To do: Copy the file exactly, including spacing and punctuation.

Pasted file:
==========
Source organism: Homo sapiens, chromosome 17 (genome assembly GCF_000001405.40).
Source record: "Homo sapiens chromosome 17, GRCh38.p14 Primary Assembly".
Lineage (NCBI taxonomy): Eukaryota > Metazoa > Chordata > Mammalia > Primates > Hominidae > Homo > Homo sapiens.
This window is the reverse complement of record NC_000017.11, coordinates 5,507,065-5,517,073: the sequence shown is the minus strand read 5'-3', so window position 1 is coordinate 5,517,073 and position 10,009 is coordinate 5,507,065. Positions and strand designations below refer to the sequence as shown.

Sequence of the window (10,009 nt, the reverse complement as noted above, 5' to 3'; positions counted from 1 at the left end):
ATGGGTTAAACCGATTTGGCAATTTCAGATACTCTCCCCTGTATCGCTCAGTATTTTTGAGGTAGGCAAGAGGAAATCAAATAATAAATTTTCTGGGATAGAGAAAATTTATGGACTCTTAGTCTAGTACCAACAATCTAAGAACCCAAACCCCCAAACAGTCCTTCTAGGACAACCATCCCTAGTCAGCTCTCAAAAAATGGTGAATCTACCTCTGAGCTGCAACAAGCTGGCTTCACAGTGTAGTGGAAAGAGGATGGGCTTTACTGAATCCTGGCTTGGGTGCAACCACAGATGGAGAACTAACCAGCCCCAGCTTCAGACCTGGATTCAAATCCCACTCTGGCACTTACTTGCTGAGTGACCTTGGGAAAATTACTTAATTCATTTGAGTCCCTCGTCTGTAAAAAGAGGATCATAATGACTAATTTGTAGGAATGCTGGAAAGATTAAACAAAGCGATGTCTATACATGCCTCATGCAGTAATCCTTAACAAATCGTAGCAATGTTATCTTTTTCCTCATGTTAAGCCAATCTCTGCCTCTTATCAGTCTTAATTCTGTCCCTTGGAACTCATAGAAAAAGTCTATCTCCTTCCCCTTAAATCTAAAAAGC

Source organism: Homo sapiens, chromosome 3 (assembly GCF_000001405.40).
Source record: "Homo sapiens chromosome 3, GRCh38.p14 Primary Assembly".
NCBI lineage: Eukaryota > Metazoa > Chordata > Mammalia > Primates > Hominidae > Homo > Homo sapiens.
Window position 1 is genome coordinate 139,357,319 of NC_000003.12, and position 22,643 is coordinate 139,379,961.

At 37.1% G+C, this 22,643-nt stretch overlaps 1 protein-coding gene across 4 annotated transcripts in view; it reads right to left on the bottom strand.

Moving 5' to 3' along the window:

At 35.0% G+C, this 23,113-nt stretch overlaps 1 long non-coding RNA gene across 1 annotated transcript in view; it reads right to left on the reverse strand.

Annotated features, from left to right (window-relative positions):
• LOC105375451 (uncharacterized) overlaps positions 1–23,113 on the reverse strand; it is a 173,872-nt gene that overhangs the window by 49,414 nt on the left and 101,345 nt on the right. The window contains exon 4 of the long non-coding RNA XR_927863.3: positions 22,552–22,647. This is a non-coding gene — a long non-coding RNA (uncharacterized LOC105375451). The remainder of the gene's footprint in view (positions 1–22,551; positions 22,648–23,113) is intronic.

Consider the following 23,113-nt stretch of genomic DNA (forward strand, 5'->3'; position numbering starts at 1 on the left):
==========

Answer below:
Source organism: Homo sapiens, chromosome 17 (genome assembly GCF_000001405.40).
Source record: "Homo sapiens chromosome 17, GRCh38.p14 Primary Assembly".
Lineage (NCBI taxonomy): Eukaryota > Metazoa > Chordata > Mammalia > Primates > Hominidae > Homo > Homo sapiens.
This window is the reverse complement of record NC_000017.11, coordinates 5,507,065-5,517,073: the sequence shown is the minus strand read 5'-3', so window position 1 is coordinate 5,517,073 and position 10,009 is coordinate 5,507,065. Positions and strand designations below refer to the sequence as shown.

Sequence of the window (10,009 nt, the reverse complement as noted above, 5' to 3'; positions counted from 1 at the left end):
ATGGGTTAAACCGATTTGGCAATTTCAGATACTCTCCCCTGTATCGCTCAGTATTTTTGAGGTAGGCAAGAGGAAATCAAATAATAAATTTTCTGGGATAGAGAAAATTTATGGACTCTTAGTCTAGTACCAACAATCTAAGAACCCAAACCCCCAAACAGTCCTTCTAGGACAACCATCCCTAGTCAGCTCTCAAAAAATGGTGAATCTACCTCTGAGCTGCAACAAGCTGGCTTCACAGTGTAGTGGAAAGAGGATGGGCTTTACTGAATCCTGGCTTGGGTGCAACCACAGATGGAGAACTAACCAGCCCCAGCTTCAGACCTGGATTCAAATCCCACTCTGGCACTTACTTGCTGAGTGACCTTGGGAAAATTACTTAATTCATTTGAGTCCCTCGTCTGTAAAAAGAGGATCATAATGACTAATTTGTAGGAATGCTGGAAAGATTAAACAAAGCGATGTCTATACATGCCTCATGCAGTAATCCTTAACAAATCGTAGCAATGTTATCTTTTTCCTCATGTTAAGCCAATCTCTGCCTCTTATCAGTCTTAATTCTGTCCCTTGGAACTCATAGAAAAAGTCTATCTCCTTCCCCTTAAATCTAAAAAGC

Source organism: Homo sapiens, chromosome 3 (assembly GCF_000001405.40).
Source record: "Homo sapiens chromosome 3, GRCh38.p14 Primary Assembly".
NCBI lineage: Eukaryota > Metazoa > Chordata > Mammalia > Primates > Hominidae > Homo > Homo sapiens.
Window position 1 is genome coordinate 139,357,319 of NC_000003.12, and position 22,643 is coordinate 139,379,961.

At 37.1% G+C, this 22,643-nt stretch overlaps 1 protein-coding gene across 4 annotated transcripts in view; it reads right to left on the bottom strand.

Moving 5' to 3' along the window:

At 35.0% G+C, this 23,113-nt stretch overlaps 1 long non-coding RNA gene across 1 annotated transcript in view; it reads right to left on the reverse strand.

Annotated features, from left to right (window-relative positions):
• LOC105375451 (uncharacterized) overlaps positions 1–23,113 on the reverse strand; it is a 173,872-nt gene that overhangs the window by 49,414 nt on the left and 101,345 nt on the right. The window contains exon 4 of the long non-coding RNA XR_927863.3: positions 22,552–22,647. This is a non-coding gene — a long non-coding RNA (uncharacterized LOC105375451). The remainder of the gene's footprint in view (positions 1–22,551; positions 22,648–23,113) is intronic.

Consider the following 23,113-nt stretch of genomic DNA (forward strand, 5'->3'; position numbering starts at 1 on the left):